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Microsoft DoJ pantomime enters final scene

"We'll split you up", "Oh no you won't", "Oh yes we will"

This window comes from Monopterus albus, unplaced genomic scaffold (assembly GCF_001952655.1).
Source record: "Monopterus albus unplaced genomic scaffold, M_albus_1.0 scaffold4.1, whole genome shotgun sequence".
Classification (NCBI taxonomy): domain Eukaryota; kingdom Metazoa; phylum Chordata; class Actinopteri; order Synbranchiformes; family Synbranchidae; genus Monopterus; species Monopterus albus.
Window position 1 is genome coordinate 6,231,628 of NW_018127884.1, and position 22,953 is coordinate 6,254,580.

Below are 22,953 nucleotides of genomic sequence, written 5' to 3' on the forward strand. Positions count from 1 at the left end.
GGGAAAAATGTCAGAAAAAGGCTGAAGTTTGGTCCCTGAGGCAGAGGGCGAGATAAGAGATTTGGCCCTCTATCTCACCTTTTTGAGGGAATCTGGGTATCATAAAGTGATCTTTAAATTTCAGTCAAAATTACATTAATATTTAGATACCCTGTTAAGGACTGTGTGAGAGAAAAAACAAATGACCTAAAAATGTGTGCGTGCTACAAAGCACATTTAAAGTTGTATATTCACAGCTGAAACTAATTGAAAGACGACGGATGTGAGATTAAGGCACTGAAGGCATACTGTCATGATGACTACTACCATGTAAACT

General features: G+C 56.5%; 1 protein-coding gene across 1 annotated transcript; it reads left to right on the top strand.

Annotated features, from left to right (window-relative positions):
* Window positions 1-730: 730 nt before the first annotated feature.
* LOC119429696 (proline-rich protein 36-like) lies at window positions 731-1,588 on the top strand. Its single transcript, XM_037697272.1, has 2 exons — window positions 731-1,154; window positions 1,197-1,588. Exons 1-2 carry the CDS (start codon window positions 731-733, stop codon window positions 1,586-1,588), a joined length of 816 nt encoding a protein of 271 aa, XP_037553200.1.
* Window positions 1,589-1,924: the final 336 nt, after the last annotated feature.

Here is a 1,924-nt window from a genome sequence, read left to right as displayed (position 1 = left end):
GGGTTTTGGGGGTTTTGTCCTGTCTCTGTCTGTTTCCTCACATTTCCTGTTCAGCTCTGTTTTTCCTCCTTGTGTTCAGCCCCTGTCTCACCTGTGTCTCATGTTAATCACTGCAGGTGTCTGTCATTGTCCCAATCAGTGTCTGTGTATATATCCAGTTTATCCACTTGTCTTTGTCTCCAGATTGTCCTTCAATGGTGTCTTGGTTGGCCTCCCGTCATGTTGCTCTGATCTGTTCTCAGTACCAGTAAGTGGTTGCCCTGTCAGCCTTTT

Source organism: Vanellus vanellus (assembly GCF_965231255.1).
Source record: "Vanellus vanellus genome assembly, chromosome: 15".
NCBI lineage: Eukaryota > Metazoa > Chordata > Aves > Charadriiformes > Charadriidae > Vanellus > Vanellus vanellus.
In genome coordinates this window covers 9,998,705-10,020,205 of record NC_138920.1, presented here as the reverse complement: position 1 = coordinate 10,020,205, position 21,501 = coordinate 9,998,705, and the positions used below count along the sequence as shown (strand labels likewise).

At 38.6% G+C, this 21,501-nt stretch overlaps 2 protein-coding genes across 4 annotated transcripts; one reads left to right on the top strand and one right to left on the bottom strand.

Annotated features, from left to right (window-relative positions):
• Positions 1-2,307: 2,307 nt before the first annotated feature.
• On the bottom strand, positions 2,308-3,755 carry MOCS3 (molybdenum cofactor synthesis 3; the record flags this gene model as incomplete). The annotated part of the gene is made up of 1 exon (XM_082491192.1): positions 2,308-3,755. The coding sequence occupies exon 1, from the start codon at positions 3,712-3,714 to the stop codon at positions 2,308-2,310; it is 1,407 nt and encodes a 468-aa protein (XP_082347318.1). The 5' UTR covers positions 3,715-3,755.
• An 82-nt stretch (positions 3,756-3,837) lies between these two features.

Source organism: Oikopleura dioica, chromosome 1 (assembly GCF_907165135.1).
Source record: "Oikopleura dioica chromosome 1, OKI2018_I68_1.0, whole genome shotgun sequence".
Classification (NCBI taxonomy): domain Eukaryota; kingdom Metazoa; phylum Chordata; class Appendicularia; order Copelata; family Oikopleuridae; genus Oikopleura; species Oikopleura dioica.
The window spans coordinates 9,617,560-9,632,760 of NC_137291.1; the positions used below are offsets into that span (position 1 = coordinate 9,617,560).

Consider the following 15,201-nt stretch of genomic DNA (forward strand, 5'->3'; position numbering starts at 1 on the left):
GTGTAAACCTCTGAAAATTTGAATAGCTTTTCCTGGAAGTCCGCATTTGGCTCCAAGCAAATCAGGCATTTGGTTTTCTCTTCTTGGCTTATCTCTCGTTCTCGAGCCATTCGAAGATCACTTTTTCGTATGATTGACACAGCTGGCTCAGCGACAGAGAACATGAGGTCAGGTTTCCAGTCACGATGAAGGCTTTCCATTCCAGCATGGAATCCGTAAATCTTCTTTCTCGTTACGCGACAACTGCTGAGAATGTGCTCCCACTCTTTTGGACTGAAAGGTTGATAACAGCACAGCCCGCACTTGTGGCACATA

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With the DoJ's anti-trust boys really having to give their final final proposal for the future of Microsoft by Friday, it's good to see the company's uniquely confident attitude remains unaltered. Following fairly heavy speculation that The Beast of Redmond is to be split up - thereby making it worthwhile for anyone else to produce office software or a competing operating system - Steven Ballmer, M$'s top dog, confidently informed employees that it was never going to happen. His email also said new stock options would be made available to cover the recent slump in the company's share price. The email, entitled "Bullish About the Future", was Microsoft at its best. "This company, which has done so many great things for consumers and for the American economy over the last 25 years, will not be broken up," Ballmer said. "No matter what the newspaper headlines say, absolutely nothing in the current case justifies breaking us up." While it seems unlikely that most people would agree with Steve on the justification issue, you have to admire his strength in the face of opposition. Cornered by the US government, IT press and just about every aware consumer, he must be feeling the heat. Much as it would pain competitors to admit it, they'd love a CEO with as much courage. They don't call him "Ball"mer for nothing - he must have trouble walking. Of course, none of this changes the fact that Microsoft has viciously, maliciously and, darn it, ingeniously tied up virtually all the fundamentals for running a computer in the modern world. Even the most anti-Microsoft individual will admit to grudging respect for the giant. Without its looming presence, it is arguable that the rest of the computing world would never have moved so swiftly to the creation of common standards. The question now though is: Will the DoJ show as much fortitude as Ballmer has when it makes its recommendations? Will it push us into a new age of computing by opening up those last few doors, or will it cower slightly and set the status quo for the next ten years? ®

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